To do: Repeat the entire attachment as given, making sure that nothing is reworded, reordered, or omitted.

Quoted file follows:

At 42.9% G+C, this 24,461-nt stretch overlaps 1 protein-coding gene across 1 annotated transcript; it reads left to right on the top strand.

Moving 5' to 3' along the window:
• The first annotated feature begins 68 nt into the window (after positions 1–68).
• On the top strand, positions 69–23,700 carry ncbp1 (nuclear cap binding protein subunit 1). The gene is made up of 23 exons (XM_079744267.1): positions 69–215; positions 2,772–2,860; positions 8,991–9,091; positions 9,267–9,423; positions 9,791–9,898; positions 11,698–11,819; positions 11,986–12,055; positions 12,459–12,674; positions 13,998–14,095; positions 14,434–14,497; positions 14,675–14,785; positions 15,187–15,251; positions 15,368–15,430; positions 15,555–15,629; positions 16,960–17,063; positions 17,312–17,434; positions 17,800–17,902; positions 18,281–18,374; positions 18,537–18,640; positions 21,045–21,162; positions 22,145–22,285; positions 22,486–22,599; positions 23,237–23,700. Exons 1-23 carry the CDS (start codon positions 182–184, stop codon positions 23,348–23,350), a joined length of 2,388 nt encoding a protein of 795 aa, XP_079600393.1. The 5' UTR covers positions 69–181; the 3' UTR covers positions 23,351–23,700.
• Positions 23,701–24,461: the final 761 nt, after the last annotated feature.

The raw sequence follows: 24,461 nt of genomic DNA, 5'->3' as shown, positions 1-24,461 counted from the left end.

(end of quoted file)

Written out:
At 42.9% G+C, this 24,461-nt stretch overlaps 1 protein-coding gene across 1 annotated transcript; it reads left to right on the top strand.

Moving 5' to 3' along the window:
• The first annotated feature begins 68 nt into the window (after positions 1–68).
• On the top strand, positions 69–23,700 carry ncbp1 (nuclear cap binding protein subunit 1). The gene is made up of 23 exons (XM_079744267.1): positions 69–215; positions 2,772–2,860; positions 8,991–9,091; positions 9,267–9,423; positions 9,791–9,898; positions 11,698–11,819; positions 11,986–12,055; positions 12,459–12,674; positions 13,998–14,095; positions 14,434–14,497; positions 14,675–14,785; positions 15,187–15,251; positions 15,368–15,430; positions 15,555–15,629; positions 16,960–17,063; positions 17,312–17,434; positions 17,800–17,902; positions 18,281–18,374; positions 18,537–18,640; positions 21,045–21,162; positions 22,145–22,285; positions 22,486–22,599; positions 23,237–23,700. Exons 1-23 carry the CDS (start codon positions 182–184, stop codon positions 23,348–23,350), a joined length of 2,388 nt encoding a protein of 795 aa, XP_079600393.1. The 5' UTR covers positions 69–181; the 3' UTR covers positions 23,351–23,700.
• Positions 23,701–24,461: the final 761 nt, after the last annotated feature.

The raw sequence follows: 24,461 nt of genomic DNA, 5'->3' as shown, positions 1-24,461 counted from the left end.